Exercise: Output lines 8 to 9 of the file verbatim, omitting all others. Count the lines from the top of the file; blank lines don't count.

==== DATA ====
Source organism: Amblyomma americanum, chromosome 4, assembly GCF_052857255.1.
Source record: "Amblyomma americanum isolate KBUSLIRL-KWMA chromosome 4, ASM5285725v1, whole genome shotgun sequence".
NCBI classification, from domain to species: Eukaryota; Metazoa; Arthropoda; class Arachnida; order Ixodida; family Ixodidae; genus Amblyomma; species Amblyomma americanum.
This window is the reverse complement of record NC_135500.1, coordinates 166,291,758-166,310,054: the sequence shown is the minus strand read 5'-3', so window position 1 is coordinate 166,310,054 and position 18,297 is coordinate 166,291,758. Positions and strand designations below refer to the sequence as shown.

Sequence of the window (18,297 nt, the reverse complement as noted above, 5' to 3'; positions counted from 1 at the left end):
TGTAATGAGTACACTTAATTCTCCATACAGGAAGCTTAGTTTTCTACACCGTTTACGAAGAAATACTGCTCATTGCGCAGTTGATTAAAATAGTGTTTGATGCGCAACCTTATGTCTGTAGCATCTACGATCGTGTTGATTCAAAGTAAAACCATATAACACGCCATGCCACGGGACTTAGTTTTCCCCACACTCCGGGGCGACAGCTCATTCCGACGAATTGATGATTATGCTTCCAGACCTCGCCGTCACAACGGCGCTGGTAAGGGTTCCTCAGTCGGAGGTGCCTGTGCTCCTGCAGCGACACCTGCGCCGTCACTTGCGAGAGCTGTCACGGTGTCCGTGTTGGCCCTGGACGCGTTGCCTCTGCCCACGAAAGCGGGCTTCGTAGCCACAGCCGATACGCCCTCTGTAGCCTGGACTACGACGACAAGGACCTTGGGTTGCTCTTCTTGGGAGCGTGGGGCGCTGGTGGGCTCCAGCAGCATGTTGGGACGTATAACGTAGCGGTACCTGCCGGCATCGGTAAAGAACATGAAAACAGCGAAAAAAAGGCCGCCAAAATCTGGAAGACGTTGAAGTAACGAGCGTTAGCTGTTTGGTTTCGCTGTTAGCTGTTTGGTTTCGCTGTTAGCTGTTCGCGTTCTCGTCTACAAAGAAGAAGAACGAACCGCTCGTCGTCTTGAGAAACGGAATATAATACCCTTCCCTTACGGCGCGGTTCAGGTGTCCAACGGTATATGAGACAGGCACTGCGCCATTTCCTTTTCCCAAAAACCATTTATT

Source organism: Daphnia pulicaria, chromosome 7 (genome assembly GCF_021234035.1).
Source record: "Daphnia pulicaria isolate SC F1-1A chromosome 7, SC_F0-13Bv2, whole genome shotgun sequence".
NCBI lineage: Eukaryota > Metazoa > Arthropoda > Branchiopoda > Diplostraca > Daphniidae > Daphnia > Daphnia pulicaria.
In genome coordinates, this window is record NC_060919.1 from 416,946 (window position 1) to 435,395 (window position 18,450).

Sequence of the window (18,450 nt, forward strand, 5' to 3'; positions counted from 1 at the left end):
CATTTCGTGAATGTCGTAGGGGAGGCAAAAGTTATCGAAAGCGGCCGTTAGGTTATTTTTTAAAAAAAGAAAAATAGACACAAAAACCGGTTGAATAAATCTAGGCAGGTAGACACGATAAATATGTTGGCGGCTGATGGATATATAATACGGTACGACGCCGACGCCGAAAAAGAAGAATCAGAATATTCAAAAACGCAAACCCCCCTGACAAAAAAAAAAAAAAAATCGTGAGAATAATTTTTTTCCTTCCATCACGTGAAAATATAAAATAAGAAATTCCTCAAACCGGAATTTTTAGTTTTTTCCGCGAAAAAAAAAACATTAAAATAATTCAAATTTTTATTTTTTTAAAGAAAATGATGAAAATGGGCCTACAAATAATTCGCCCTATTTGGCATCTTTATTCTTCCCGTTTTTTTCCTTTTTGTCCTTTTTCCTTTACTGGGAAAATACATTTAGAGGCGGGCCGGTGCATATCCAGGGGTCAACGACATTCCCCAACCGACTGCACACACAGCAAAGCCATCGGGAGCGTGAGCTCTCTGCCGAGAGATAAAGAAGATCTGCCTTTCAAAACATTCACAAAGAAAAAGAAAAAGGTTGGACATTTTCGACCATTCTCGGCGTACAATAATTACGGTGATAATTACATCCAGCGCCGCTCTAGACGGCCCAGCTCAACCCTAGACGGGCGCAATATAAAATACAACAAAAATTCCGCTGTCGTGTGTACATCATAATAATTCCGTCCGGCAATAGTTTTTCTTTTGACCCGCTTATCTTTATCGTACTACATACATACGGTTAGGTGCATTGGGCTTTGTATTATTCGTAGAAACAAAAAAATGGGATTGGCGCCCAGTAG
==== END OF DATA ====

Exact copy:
Source record: "Daphnia pulicaria isolate SC F1-1A chromosome 7, SC_F0-13Bv2, whole genome shotgun sequence".
NCBI lineage: Eukaryota > Metazoa > Arthropoda > Branchiopoda > Diplostraca > Daphniidae > Daphnia > Daphnia pulicaria.